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 user 2007-03-22 at 10:16:00 am Views: 43
  • #17616

    Printer ink entrepreneurs grow through ‘un-franchise’
    WEST PALM BEACH — Bob and Jane Bloom are teaching others how to replicate their printer ink shop.
    sharing their business plan, their supplier list, their bookkeeping
    system, their trademarks — without charging franchise fees or
    collecting royalty payments.Jane and Bob Bloom, both former teachers,
    provide two weeks of hands-on training for $20,000 to people who want
    to open Ink & Toner USA stores. Traditional franchises can cost
    $100,000 to $300,000 to start.

    Emerging business
    • Refilling
    pricey printer ink cartridges is one the country’s fastest-growing
    businesses, with retail stores opening at a rapid pace across the
    nation over the past four years. But consumers have been slow to catch
    • A September 2006 survey found that about 6 percent of
    respondents said they had tried a cartridge refill service, and 1
    percent said they typically use a refill service.
    • About 5 percent of respondents said they were aware of Cartridge World, the largest of a handful of refill franchise chains.

    owners of Ink & Toner USA are working to build a chain, of sorts,
    of independent stores, sharing their secrets of success for a fraction
    of the price of their franchise competitors.They call it the
    “un-franchise,” as they try to combat the franchise boom in their
    fledgling industry. The Wellington couple wanted to create a more
    affordable and less restrictive alternative to franchising.”The cost of
    getting into business sometimes is too high,” said Bob Bloom, 56.
    “You’re not working to make money. You’re working to pay off your
    loan.”The Blooms opened their printer ink store three years ago on
    North Military Trail, anticipating a swell in demand for less
    expensive, refilled cartridges.”Our business is primarily saving people
    money through aftermarket products,” Bob Bloom said. “Our customer base
    is everyone, every business, every consumer.”Sales took off, and the
    Blooms’ shop quickly drew a following, bringing in about $500,000 in
    sales in 2006.then last year, four more refilling stores popped up
    around Palm Beach County, all new locations for the world’s largest
    refilling franchise, the Australia-based Cartridge World. The company
    is one of a handful of companies that have been throwing up storefronts
    in the United States in the past four years, including Rapid Refill Ink
    and Caboodle Cartridge.

    Within the North American refilling
    retail industry, franchise locations outnumber independent stores by
    2-1, according to Lyra Research, a market research firm in Newton,
    Mass.Wanting to expand Ink & Toner, the Blooms, both former high
    school teachers, started their training program last fall. It’s set up
    as a license agreement rather than a franchise.The cost: $20,000 for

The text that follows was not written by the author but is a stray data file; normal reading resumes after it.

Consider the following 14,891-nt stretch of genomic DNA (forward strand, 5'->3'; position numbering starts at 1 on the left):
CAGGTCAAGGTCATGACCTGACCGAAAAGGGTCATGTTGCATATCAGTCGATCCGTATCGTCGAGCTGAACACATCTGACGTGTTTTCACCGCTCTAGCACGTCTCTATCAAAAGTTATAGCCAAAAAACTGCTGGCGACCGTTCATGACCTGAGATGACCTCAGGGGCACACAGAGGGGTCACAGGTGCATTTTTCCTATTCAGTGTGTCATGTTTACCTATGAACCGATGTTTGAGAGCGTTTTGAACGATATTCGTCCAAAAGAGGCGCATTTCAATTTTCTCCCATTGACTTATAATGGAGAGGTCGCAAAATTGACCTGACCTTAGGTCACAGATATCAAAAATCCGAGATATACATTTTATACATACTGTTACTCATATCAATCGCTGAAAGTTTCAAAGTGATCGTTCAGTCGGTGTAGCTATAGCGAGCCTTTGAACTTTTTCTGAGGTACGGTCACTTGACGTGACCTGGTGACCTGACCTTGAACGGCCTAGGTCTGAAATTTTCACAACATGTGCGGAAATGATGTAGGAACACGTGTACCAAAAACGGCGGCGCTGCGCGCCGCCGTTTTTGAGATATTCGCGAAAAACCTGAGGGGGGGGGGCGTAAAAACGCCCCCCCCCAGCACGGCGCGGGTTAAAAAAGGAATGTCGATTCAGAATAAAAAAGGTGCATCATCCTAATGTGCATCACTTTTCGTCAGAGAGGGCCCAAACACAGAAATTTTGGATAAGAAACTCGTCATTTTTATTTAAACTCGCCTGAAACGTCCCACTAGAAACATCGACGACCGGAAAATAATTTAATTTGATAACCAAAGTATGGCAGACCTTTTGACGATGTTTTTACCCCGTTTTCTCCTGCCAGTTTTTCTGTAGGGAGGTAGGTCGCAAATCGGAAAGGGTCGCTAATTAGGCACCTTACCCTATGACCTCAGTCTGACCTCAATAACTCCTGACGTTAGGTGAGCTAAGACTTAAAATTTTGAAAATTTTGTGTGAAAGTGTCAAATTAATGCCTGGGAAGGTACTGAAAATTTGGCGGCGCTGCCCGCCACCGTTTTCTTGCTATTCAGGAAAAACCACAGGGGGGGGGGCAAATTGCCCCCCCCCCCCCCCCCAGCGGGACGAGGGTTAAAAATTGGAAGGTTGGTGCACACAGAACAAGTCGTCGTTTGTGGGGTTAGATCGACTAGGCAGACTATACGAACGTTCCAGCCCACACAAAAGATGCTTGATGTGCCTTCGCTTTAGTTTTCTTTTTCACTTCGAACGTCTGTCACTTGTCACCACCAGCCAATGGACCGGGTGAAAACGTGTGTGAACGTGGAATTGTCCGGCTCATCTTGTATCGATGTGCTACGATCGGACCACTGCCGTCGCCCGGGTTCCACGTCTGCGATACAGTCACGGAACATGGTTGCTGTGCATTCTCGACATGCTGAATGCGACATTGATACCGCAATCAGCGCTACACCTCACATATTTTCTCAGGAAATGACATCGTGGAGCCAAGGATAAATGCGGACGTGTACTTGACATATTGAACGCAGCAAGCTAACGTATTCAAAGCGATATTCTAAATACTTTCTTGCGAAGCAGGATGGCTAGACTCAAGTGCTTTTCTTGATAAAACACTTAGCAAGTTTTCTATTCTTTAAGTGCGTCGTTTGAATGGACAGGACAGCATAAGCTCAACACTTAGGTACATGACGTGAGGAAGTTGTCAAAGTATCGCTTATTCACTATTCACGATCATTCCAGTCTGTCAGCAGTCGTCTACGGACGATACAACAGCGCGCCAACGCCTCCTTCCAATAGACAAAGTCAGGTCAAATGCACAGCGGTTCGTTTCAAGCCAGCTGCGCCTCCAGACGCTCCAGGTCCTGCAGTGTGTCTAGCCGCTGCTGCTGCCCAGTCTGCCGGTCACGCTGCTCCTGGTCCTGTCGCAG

two weeks of hands-on training, which includes a four-volume manual
    with details on running the business, with everything from technical
    training on types of cartridges to general advice on good business
    practices.If trainees want onoing support and materials, they can sign
    a licensing agreement for $2,500 a year. Beyond his fees, Bob Bloom
    estimates it will cost his licensees an average of $45,000 to open an
    Ink & Toner USA.That’s compared to franchise start-up costs ranging
    from $100,000 to $300,000, plus annual royalty payments of 6 percent to
    8 percent, he said. Plus, the Blooms allow their licensees a lot of
    freedom in how they run their stores.”We offer a tremendous cost
    advantage, both in upfront fees and ongoing charges, equal or better
    support and less restrictive contracts,” said Jane Bloom, 53.Ink &
    Toner has signed four licensees, with five stores in the works: two in
    Palm Beach County, two in Louisville, Ky., and one in Atlanta.The first
    was Paul Saperstone, who will open an Ink & Toner in North Palm
    Beach next week and another in Jupiter this summer.Saperstone, 41, a
    former stock analyst, said he wanted the guidance of someone who had
    started an ink business before, but was turned off by franchise fees
    and limiting contracts.”I wanted to make sure that I had control over
    my business,” said Saperstone, of Palm Beach Gardens. “Under the
    franchising model, there’s a lot of requirements that can take a
    significant amount of time that as an independent owner you wouldn’t
    have.”Franchises can be costly and restrictive, but they offer
    advantages over independent businesses such as brand recognition,
    training and purchasing power, said Terry Hill, a spokesman for the
    International Franchise Association in Washington.”Not everybody wants
    to start from scratch,” he said. “The reason you pay more is that the
    company has done more to build that business into a national or
    international brand.”Susan and Stan Harris wanted to open an ink refill
    store and spent months investigating the available chains. Then they
    found the Blooms and now are opening an Ink & Toner in Louisville
    this spring.Four other franchise refill stores have also opened
    recently in the Louisville area, but Susan Harris, 45, thinks she’s got
    a financial advantage.”We kept hearing consistently from franchisees
    that the training wasn’t what it should be for what you pay. Our
    start-up costs are a lot less,” she said. “I feel much more comfortable
    with what I’m spending getting into the business.”